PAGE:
It was my goal to make Students on Ice as much of a learning experience as possible, so some of the workshops I chose were sometimes outside of my comfort zone. Some of them include, Finding Your Political Voice, held by Bruce Heymen and Nancy Karetak-Lindell, History of Inuit Dog Sledding, by Shari Fox Gearheard, Indigenous Identities, which was a panel that included Becky Mearns, Jessice Bolduc, Ivalu Rosling, and Brandon Pardy. These are just a few of the amazing workshops and presentations that were available to all of the participants and staff aboard the ship this year.
As the days continued, many of us began to lose a sense of time and day. With day-filled schedules, no cell phone or internet service, and so much learning at our fingertips, nobody really cared about what day it was. Our days were never set in stone, but each day typically consisted of attending workshops, eating delicious food (thank you, Ocean Endeavour crew!), adventuring on land to a historic site, or simply going ashore to do workshops, and reflecting on our own experience individually or in groups. The experiences created, either on land, learning about the history of Inuit at historic sites, visiting different communities along the way, or in workshops aboard the ship, were life-changing. As an Inuk, I found that it was an opportunity to share my culture, share the beauty and vastness of my homelands, and meet new faces from all over Canada, and the World. Students on Ice was an opportunity to build upon the knowledge I have about Inuit and our land, but was also an opportunity to witness other people and their discovery of the Arctic through their own lenses. These moments were my absolute favourite part about this year’s Students on Ice expedition. Sharing what I know, building on that knowledge, but also witnessing people from all around the world grow an appreciation for the Arctic, for Inuit, and for Indigenous Peoples.
I personally would like to thank the Students on Ice Foundation, from the staff on board to the staff in Ottawa, the sponsors who brought this wonderful group of people together, and the staff aboard the Ocean Endeavour for creating an experience that touched and/or changed the lives of everyone on board. The Students on Ice experience contributes to building a knowledge about Indigenous Peoples in Canada, that undermines what many Canadian youth are taught in schools. This experience shines light to some of Canada’s history that the government has repeatedly attempted to hide and/or doesn’t propagate. This was a life-changing and educational experience that will contribute to creating a healthier, safer, and truly multicultural future for Canada. Thank you to the International participants and staff who came into this experience with an open mind and heart, and for carrying this knowledge with you for the rest of your lives. Students on Ice was educational in the realization of the reality and rapidity of climate change and sea level rise, of the reality for Indigenous Peoples in Canada today and in the past, and was also an opportunity to meet many people with curiosities and lenses that sprout from all over the world. I am truly grateful to have participated in this year’s expedition, and will continue to be thankful for this experience for the rest of my life.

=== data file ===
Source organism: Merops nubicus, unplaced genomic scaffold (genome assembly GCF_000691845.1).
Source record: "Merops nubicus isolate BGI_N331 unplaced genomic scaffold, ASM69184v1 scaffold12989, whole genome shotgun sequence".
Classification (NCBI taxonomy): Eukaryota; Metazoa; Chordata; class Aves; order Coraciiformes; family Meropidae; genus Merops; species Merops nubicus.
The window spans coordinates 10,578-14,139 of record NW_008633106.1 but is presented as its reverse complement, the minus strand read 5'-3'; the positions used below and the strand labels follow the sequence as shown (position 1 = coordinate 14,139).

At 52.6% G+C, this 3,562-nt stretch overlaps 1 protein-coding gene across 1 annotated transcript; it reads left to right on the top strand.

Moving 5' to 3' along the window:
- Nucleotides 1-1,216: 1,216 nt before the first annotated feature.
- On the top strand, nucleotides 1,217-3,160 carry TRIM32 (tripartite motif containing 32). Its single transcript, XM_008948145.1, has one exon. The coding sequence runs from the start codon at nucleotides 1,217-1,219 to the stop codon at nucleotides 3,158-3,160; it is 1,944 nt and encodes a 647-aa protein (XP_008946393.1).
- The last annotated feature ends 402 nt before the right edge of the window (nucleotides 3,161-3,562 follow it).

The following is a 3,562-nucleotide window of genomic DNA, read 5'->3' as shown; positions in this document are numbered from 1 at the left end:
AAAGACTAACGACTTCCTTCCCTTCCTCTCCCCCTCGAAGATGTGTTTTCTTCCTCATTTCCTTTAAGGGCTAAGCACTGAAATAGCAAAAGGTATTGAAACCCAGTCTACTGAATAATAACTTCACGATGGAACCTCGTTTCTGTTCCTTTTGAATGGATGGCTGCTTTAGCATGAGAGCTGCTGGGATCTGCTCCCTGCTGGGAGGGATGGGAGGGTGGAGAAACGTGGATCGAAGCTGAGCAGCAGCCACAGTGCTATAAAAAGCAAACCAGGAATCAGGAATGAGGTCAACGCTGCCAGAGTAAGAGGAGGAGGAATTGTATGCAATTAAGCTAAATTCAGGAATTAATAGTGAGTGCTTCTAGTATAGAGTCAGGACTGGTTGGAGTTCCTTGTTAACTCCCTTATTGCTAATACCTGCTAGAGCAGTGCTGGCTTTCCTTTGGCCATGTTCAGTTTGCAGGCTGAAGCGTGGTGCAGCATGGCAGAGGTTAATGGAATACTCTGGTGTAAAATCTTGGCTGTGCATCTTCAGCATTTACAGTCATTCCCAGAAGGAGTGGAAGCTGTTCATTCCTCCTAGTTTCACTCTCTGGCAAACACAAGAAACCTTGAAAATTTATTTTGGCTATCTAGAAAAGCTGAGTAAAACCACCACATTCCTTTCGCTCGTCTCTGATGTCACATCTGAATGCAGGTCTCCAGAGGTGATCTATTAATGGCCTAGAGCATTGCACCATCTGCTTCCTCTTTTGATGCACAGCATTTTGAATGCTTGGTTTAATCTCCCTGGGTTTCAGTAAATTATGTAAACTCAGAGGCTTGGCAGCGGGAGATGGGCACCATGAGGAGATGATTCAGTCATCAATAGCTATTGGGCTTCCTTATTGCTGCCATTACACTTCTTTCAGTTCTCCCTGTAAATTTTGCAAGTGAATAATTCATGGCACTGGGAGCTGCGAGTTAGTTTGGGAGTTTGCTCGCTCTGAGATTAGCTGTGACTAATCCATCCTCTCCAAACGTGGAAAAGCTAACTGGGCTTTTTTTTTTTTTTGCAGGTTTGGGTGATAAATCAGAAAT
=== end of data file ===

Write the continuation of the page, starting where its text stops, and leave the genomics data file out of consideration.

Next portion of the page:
Alexia is a third-year student at Carleton University. Click here to read her profile on our blog. Each year, Adventure Canada sponsors an Inuk youth from one of the four Inuit regions of Canada to take part in Students On Ice, established in 2000 “to educate the world’s youth about the importance of the Polar Regions, to support their continued growth and to inspire initiatives that contribute to global sustainability.” We are proud to partner with such a worthy organization, and delighted to have sponsored Alexia on her journey.